There was a time when frustrated architects were forced to live out their construction-oriented fantasies by putting on a yellow hat and mashing Lego blocks together in front of an episode of Grand Designs.
When Tower Bloxx appeared on the scene, however, plastic bricks were swept aside in a shower of primary colours as aspiring draftspeople took to their mobiles, gleefully building entire cities with nothing but well-timed thumbstrokes.
Digital Chocolate has since built a franchise on the foundations of that block-dropping puzzler, the latest instalment of which is Tower Bloxx: Revolution.
Unfortunately, now that the city-planning elements have been excised from the game we’re left with a rather lacklustre package which, despite its futuristic themes, is stuck firmly in the past.Tall order
As always, you're presented with a perpetually swinging crane arm dangling a coloured section of skyscaper over a building site.
Hitting '5' will drop the block, at which point another will appear in its place. The aim is to erect a gleaming skyscraper by dropping these individual blocks one on top of another.
Your ultimate goal will differ depending on which of the three game modes you're playing.
Casual mode requires you to construct the tallest tower you can within a restricted budget. Every block you drop costs you dollars, which you must recoup by matching colours for combo bonuses.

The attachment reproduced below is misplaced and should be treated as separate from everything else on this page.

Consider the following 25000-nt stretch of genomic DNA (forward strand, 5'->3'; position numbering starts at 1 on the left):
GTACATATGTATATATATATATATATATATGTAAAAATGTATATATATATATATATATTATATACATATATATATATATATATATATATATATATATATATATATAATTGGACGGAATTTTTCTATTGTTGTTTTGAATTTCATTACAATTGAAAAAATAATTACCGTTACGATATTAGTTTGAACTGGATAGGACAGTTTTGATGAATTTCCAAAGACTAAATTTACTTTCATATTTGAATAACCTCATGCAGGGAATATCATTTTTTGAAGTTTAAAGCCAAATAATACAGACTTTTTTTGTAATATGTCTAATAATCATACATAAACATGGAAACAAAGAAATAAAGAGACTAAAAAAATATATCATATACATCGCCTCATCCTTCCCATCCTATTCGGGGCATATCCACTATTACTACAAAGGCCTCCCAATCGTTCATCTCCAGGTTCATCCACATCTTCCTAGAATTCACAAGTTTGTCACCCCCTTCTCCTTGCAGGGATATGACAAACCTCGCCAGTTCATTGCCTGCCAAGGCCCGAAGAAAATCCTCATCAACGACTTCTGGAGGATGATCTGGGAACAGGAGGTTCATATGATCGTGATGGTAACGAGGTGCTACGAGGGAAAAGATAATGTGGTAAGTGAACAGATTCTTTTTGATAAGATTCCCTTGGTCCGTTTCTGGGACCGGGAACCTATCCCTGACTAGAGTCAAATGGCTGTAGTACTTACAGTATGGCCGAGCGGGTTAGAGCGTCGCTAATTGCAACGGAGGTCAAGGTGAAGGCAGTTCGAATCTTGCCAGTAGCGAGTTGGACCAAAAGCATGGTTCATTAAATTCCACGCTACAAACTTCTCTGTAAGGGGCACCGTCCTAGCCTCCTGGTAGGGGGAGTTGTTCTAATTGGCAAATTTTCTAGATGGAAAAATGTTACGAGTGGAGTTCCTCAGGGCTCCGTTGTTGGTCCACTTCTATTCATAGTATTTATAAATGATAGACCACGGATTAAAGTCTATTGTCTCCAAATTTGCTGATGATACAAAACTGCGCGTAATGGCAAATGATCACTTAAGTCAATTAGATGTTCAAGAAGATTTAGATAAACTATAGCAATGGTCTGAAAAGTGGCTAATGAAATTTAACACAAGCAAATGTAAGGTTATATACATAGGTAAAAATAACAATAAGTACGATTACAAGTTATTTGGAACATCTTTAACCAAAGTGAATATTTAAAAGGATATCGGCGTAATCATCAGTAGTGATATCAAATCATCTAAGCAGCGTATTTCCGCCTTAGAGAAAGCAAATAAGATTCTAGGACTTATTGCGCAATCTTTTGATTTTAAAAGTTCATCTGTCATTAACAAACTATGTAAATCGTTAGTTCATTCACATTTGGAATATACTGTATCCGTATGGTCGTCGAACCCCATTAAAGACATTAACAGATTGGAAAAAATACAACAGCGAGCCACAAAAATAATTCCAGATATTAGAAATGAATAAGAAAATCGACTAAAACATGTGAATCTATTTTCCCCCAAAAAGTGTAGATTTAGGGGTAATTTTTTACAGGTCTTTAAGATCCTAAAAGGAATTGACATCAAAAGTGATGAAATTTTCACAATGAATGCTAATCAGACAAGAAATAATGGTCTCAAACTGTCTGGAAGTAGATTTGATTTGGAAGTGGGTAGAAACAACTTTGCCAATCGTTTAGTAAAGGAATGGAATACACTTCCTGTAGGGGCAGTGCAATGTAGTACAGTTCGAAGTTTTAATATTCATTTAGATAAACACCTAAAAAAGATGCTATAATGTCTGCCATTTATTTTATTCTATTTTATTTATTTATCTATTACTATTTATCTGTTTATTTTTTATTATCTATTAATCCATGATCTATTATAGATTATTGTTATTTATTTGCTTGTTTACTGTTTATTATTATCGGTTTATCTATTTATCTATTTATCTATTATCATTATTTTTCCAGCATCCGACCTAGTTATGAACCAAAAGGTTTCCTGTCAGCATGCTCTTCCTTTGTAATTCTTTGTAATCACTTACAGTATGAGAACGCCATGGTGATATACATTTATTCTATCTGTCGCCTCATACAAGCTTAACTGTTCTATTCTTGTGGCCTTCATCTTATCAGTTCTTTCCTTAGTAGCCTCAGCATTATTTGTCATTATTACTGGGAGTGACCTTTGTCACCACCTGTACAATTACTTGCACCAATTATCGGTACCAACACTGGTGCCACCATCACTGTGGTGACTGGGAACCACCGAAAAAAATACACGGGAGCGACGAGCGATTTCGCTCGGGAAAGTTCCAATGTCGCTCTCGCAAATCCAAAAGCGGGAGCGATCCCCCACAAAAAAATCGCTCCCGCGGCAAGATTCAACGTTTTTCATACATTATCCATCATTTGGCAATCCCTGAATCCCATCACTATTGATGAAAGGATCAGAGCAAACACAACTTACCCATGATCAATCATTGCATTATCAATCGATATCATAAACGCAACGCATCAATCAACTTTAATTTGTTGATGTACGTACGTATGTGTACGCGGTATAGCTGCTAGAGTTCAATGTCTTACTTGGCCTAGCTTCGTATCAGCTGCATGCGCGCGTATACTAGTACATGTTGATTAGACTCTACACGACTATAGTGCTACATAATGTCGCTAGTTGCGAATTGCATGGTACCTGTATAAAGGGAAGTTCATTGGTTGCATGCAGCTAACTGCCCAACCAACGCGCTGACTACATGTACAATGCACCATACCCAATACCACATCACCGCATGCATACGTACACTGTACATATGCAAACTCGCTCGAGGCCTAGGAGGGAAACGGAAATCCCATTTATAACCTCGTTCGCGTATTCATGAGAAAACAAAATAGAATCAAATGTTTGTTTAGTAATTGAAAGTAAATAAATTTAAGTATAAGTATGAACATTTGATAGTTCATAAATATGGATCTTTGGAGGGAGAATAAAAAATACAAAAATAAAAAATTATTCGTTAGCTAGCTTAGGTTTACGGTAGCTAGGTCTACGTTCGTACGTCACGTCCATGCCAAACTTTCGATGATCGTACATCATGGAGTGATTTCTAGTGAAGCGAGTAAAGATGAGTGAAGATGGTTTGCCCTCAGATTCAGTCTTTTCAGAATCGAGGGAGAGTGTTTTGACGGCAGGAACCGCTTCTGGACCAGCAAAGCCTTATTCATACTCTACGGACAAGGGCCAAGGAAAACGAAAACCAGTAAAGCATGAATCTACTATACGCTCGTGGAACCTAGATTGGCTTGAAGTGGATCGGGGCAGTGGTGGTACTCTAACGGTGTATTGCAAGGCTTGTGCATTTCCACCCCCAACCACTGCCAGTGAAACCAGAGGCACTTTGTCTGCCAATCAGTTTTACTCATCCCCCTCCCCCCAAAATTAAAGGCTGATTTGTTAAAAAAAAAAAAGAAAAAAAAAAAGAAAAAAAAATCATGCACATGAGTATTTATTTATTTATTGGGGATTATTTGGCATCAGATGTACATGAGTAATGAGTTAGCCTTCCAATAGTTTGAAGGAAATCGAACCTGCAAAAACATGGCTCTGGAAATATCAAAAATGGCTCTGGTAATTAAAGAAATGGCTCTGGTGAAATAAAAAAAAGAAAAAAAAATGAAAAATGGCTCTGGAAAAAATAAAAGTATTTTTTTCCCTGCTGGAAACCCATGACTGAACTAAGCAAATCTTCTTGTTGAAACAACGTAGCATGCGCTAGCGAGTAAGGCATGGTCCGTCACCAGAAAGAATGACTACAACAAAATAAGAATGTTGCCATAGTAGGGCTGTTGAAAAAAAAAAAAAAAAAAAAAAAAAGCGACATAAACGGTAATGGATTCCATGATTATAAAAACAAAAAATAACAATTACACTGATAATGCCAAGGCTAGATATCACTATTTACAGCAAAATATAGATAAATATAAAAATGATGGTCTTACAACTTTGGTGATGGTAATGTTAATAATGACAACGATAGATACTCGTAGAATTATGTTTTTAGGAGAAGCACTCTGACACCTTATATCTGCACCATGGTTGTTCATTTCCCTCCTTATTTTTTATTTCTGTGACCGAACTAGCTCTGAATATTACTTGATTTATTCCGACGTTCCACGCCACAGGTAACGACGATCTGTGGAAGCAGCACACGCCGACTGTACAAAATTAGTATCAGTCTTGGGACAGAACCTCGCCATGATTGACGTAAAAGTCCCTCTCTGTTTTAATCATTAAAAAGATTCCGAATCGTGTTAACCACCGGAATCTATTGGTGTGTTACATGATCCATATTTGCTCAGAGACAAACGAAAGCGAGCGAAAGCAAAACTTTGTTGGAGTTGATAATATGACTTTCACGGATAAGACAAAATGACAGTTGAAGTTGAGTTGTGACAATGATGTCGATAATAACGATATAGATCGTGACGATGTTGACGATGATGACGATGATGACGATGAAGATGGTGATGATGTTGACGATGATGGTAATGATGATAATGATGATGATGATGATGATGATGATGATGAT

Swift Mode challenges you to build the largest number of towers against the clock. Chain together like-coloured blocks with speed and accuracy and you earn bonus seconds, allowing you to continue stacking your way towards a high score.
Finally, Frenzy Mode has you pushing pre-stacked blocks into alignment as the camera creeps up the side of the tower. If you fail to shunt a section into place, you'll lose one of your five lives.The sky(scraper)'s the limit
Tower Bloxx: Revolution is a visually noisy affair. The tower is often swaying from side to side, and the crane arm is in constant motion.
A tiny bar on the left of the screen fills when you chain matching blocks, and the jetpack-sporting Galaxians are constantly whizzing in to populate completed sections of the tower.
It seems like all the onscreen clutter has been employed to keep you from realising that, in gameplay terms, very little is actually happening.
It doesn't really matter which mode you're playing - it all comes down to a few well-timed clicks, with very little strategy.
Without the city-planning elements present in previous franchise entries the only entertainment comes from the diminishing returns of the game's twitch-centric core.
After a while, the repetitive nature of the experience begins to take its toll, making you less and less inclined to continue as the seconds tick by.